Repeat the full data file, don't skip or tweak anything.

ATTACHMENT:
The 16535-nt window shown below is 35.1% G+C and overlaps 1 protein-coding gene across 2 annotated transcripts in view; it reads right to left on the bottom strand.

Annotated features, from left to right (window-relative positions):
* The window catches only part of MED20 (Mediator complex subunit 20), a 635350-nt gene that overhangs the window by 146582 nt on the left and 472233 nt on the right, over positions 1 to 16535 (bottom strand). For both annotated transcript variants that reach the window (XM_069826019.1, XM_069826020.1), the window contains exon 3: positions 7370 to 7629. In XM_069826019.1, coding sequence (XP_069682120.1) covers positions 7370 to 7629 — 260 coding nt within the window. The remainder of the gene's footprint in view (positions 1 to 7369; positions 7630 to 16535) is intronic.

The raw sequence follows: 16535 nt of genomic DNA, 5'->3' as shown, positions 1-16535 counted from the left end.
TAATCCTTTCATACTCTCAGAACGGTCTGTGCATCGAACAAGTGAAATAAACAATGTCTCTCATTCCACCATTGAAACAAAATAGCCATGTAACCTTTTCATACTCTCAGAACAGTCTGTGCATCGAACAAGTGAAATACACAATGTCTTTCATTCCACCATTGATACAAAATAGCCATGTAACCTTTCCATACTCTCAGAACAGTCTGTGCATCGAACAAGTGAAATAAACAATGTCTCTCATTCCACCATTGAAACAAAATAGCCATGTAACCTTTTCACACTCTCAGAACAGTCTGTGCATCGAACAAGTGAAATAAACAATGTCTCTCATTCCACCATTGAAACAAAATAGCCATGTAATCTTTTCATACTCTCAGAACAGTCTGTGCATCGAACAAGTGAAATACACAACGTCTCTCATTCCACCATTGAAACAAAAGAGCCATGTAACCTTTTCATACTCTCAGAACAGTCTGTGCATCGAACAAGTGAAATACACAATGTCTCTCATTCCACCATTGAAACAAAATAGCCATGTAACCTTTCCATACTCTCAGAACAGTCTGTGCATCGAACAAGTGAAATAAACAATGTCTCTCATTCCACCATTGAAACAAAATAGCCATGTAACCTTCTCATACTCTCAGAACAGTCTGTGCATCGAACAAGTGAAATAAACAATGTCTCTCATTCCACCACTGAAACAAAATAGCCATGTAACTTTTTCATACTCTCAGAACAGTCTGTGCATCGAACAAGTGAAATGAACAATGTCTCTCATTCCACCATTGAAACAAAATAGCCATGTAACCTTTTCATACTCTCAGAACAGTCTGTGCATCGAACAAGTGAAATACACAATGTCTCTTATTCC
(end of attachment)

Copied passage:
The 16535-nt window shown below is 35.1% G+C and overlaps 1 protein-coding gene across 2 annotated transcripts in view; it reads right to left on the bottom strand.

Annotated features, from left to right (window-relative positions):
* The window catches only part of MED20 (Mediator complex subunit 20), a 635350-nt gene that overhangs the window by 146582 nt on the left and 472233 nt on the right, over positions 1 to 16535 (bottom strand). For both annotated transcript variants that reach the window (XM_069826019.1, XM_069826020.1), the window contains exon 3: positions 7370 to 7629. In XM_069826019.1, coding sequence (XP_069682120.1) covers positions 7370 to 7629 — 260 coding nt within the window. The remainder of the gene's footprint in view (positions 1 to 7369; positions 7630 to 16535) is intronic.

The raw sequence follows: 16535 nt of genomic DNA, 5'->3' as shown, positions 1-16535 counted from the left end.
TAATCCTTTCATACTCTCAGAACGGTCTGTGCATCGAACAAGTGAAATAAACAATGTCTCTCATTCCACCATTGAAACAAAATAGCCATGTAACCTTTTCATACTCTCAGAACAGTCTGTGCATCGAACAAGTGAAATACACAATGTCTTTCATTCCACCATTGATACAAAATAGCCATGTAACCTTTCCATACTCTCAGAACAGTCTGTGCATCGAACAAGTGAAATAAACAATGTCTCTCATTCCACCATTGAAACAAAATAGCCATGTAACCTTTTCACACTCTCAGAACAGTCTGTGCATCGAACAAGTGAAATAAACAATGTCTCTCATTCCACCATTGAAACAAAATAGCCATGTAATCTTTTCATACTCTCAGAACAGTCTGTGCATCGAACAAGTGAAATACACAACGTCTCTCATTCCACCATTGAAACAAAAGAGCCATGTAACCTTTTCATACTCTCAGAACAGTCTGTGCATCGAACAAGTGAAATACACAATGTCTCTCATTCCACCATTGAAACAAAATAGCCATGTAACCTTTCCATACTCTCAGAACAGTCTGTGCATCGAACAAGTGAAATAAACAATGTCTCTCATTCCACCATTGAAACAAAATAGCCATGTAACCTTCTCATACTCTCAGAACAGTCTGTGCATCGAACAAGTGAAATAAACAATGTCTCTCATTCCACCACTGAAACAAAATAGCCATGTAACTTTTTCATACTCTCAGAACAGTCTGTGCATCGAACAAGTGAAATGAACAATGTCTCTCATTCCACCATTGAAACAAAATAGCCATGTAACCTTTTCATACTCTCAGAACAGTCTGTGCATCGAACAAGTGAAATACACAATGTCTCTTATTCC